AFSC-AZ REPORT: RACIAL DISPARITIES IN DRUG CRIME SENTENCING

American Friends Service Committee-Arizona analyzed the court records of people who were sentenced to prison for a drug crime in Maricopa, Pima and Yavapai counties in 2015.  They discussed their findings and recommendations in Drug Sentencing in Arizona: A Prescription for Failure, by Rebecca Fealk, MPA, and Caroline Isaacs, MSW, August 2017.  All quotes and data are taken from their report.

The report found racial disparities that harm Blacks in the form of higher incarceration rates for possession of drugs, longer prison sentences, greater penalty for crack vs. powder cocaine, and longer prison sentences for fewer charges as discussed below.  

The report found that Blacks are incarcerated at a higher rate for possession of drugs

“The data collected is consistent with other national study findings, that Blacks are sentenced to prison at a higher rate for possession of drugs.  This is true across the board, for marijuana, methamphetamines, and narcotics. . . .

From the research, we see that people of color go to prison at a higher rate for possession of drugs, with Black people having the highest rate in every area.  This is especially concerning, as the Black population is actually underrepresented in the study as compared to the 2015 ADC population.”

The report also found that Blacks serve longer prison sentences for drug offenses as shown by two charts.  The first chart showed the average prison sentence in months for methamphetamine possession with prior convictions.  Black: 33.29; Latino-U.S. Citizen: 30.67; Latino-Non-U.S. Citizen: 24; Native American: 25.89; and White 32.55. The second chart showed the average prison sentence in month for marijuana sales with no prior convictions.  Black: 43; Latino-U.S. Citizen: 29.66; Latino-Non-U.S. Citizen: 21.27; Native American: 18; and White 27.75. The report concluded:

“Clearly, more data and further analysis is critical in order to investigate the cause of these disparities and to determine what possible policy or procedural changes are needed to ensure that all Arizonans are treated equally under the law.”

Like many states, Arizona passed “zero tolerance laws” that permitted a lower thresholds and/or longer sentences for crack cocaine than for the powder form of the drug.  These laws contributed to higher rates of incarceration for Blacks. The report noted:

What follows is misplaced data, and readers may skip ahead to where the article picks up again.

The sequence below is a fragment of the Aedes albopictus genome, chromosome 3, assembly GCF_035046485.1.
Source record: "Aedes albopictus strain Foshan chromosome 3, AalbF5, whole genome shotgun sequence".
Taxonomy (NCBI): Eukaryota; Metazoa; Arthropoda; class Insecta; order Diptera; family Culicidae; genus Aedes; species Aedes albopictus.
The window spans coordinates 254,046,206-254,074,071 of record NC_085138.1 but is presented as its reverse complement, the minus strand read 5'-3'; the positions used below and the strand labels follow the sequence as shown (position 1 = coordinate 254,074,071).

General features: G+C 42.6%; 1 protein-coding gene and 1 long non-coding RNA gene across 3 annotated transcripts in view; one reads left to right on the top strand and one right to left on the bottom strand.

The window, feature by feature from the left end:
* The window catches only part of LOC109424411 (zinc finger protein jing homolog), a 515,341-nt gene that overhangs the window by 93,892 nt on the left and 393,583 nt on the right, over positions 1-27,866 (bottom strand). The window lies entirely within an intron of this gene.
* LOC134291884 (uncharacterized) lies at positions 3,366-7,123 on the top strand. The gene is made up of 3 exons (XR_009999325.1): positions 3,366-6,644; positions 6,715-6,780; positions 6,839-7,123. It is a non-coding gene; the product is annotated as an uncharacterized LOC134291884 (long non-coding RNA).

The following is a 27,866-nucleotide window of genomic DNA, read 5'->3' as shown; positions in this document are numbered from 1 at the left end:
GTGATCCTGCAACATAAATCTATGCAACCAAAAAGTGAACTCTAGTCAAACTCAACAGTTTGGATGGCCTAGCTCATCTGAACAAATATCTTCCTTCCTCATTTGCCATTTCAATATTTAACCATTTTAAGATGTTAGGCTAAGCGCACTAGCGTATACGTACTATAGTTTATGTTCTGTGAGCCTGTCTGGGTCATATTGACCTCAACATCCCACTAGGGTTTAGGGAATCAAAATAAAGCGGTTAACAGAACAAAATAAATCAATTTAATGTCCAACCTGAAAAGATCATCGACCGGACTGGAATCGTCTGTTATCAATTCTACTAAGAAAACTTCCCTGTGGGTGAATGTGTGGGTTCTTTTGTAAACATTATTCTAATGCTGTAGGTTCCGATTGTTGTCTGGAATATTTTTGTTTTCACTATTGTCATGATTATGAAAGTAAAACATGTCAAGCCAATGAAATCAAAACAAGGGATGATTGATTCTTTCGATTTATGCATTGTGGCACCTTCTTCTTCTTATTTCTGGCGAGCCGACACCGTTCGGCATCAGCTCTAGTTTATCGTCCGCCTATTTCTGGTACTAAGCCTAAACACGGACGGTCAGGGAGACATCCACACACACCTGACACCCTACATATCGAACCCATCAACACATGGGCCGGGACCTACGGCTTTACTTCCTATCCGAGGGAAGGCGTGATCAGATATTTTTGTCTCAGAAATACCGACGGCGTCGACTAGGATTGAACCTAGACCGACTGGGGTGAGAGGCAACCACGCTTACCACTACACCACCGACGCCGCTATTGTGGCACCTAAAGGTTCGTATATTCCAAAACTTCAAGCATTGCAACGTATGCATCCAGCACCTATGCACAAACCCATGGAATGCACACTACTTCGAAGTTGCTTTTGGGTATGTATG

“As a result, in 2010, Congress passed the Fair Sentencing Act (FSA), which reduced the sentencing disparity between offenses for crack and powder cocaine.  And in 2011 the U.S. Sentencing Commission made the law retroactive, allowing over 12,000 people-85% of whom are Black-to have their sentences for crack cocaine reviewed by a federal judge and possibly reduced.  In Arizona, we still have a 12:1 disparity in crack vs. powder cocaine sentencing.  In other words, it takes 12 times as much powder cocaine as crack cocaine to receive the same sentence.  Nine grams of powder cocaine or 750 milligrams of cocaine base trigger five-year prison terms for sales offenses.”  (emphasis in original).

The report noted that Blacks often serve more prison time for fewer charges:  

“Our research indicated that people of color, specifically Black people, frequently had fewer charges but received longer prison sentences. . . . Black people are likely to serve more prison time for fewer charges.”  (emphasis in original)

The report shows that Arizona does have racial disparities in the prosecution and sentencing of drug offenders.  If you or a loved one has been charged with drug offenses, you need an experienced attorney to defend you. Attorney Gary Rohlwing has over thirty years experience.  Call him today for a free consultation.

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